Palmaria palmata

Palmaria palmata is one of the most common reds found along our shores, often seen washed up on the beach from midsummer through to October, It grows along the Atlantic seaboard from Portugal to Norway and along the northerly coasts of Iceland, Canada, USA, Russia and the Baltic.

Palmaria palmata

                                                               Palmaria palmata

Distinguishable by its dark brownish-red flat blades of about 3-6 cms across and up to 50 cms long springing from a discoid holdfast, it lives in the midlittoral zone, quite often attached as an epiphyte to stipes of Laminaria. When splayed out on the sand, it resembles a Rorschach test, or the imprint of a firework explosion.

Commonly known as dulse, dilsk or red sea lettuce, it has been a source of food for centuries to the people of these lands, (St Columba’s monks ate it from the shores of Iona 1400 years ago).  It was particularly welcome in the lean months of early spring, as it grows from February in the relatively temperate seawater while land-based vegetation is still in hibernation. As with most seaweeds, it is high in protein and contains all the essential trace elements, as well as being a good source of minerals and vitamins. It is regularly harvested in Ireland where it is eaten dried and uncooked as a snack. In Scotland and across the Mediterranean, it is more commonly fried as a vegetable or used to flavour soups and stews. It can also be given as fodder to animals.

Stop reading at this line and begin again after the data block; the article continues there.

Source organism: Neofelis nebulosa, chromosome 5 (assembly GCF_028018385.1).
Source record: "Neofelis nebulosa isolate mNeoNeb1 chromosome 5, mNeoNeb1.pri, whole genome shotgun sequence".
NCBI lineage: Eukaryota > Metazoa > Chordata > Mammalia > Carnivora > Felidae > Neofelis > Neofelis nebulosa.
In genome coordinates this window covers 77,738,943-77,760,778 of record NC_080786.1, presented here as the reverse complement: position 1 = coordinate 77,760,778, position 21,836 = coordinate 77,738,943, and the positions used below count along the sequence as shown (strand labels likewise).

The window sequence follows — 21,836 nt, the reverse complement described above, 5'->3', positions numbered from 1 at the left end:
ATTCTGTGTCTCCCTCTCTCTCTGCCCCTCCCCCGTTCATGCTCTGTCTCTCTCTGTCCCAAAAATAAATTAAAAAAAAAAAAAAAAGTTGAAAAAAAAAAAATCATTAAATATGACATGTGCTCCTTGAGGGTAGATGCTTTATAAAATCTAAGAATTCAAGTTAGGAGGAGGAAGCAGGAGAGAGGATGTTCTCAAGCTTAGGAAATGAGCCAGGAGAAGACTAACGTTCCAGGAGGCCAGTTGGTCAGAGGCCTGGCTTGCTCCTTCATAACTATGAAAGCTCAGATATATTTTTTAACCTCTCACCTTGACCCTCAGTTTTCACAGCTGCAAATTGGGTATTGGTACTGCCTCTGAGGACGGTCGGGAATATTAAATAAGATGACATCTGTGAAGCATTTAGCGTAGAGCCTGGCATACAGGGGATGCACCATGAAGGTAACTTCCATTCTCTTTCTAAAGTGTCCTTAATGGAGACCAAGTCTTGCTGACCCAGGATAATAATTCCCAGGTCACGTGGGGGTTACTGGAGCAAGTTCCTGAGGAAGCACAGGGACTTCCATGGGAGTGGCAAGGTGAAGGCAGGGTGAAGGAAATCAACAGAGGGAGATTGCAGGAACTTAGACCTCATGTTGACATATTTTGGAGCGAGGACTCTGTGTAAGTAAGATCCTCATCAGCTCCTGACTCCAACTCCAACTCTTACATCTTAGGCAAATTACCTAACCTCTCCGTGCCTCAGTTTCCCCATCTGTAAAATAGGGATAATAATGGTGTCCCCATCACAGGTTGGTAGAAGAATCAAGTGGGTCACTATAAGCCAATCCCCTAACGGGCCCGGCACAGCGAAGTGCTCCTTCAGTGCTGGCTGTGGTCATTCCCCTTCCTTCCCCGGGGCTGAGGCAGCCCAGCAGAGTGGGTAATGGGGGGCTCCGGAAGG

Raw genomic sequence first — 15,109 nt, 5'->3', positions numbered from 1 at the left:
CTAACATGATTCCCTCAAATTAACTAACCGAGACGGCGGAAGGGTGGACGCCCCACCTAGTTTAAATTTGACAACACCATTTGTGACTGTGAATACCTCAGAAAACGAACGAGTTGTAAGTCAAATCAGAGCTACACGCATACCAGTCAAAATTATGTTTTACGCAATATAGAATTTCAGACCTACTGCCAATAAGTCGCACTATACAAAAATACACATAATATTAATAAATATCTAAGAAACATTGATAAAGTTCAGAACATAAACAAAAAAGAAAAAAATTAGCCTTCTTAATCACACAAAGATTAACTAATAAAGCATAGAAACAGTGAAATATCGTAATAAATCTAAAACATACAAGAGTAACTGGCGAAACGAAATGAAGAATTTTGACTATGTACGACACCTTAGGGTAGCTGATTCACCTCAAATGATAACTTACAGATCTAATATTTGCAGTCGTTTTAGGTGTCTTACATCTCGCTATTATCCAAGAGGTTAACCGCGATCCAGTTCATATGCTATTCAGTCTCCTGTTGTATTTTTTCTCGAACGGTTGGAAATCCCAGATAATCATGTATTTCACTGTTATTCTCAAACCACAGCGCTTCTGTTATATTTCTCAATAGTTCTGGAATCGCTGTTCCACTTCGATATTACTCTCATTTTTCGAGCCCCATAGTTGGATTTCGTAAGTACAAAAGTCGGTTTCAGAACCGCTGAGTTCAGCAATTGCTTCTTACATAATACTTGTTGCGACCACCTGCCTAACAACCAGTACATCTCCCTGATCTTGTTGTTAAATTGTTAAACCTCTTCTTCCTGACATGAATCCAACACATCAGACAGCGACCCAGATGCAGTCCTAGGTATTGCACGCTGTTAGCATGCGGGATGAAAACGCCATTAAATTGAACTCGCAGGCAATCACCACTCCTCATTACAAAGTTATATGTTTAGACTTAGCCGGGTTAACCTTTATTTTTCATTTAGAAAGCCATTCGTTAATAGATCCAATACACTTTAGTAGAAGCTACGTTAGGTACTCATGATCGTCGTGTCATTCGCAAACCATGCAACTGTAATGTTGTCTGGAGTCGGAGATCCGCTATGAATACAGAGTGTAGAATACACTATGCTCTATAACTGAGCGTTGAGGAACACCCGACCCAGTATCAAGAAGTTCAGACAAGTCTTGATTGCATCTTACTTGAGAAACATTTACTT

Advertisements

Recent Posts

St Abbs Visitor Centre

 

Seaweeds in GlassI was delighted to be asked to exhibit my seaweeds at the St Abbs Visitor Centre over the summer season from March to October this year.  The first installation has gone in, with some larger pieces to follow in coming months

Perched on the edge of the cliffs overlooking the ancient harbour, the centre holds a commanding view of St Abbs Head and the jagged coastline that delineates the edge of the National Nature Reserve.  This reserve, stretching as far as the eye can see is home and sanctuary to 100’s of species of birds, sea and shore life.  It has witnessed an astonishing repopulation of seabed species due to a prohibition on trawler fishing and has gained an international reputation for superb diving.

JillWatson_StAbbsSurvivors2On the high bluff just outside the centre stands a beautiful memorial to the women and children survivors of the Eyemouth Disaster of 1890.  Created by sculptress Jill Watson, it keens the loss of life, love and livelihood scoured into the sea on that fateful day.

  1. Californian Corallinas Leave a reply
  2. RBGE – Seaweed Herbaria Day Leave a reply
  3. Rock pools in Spring Leave a reply
  4. Scottish Seabird Centre Exhibition Leave a reply
  5. Edge of the Sea Exhibition opens Leave a reply
  6. Edge of the Sea Leave a reply
  7. Sea Leaves 2 Replies
  8. Californian seas 2 Replies
  9. Anna Atkins’ Cyanotypes 2 Replies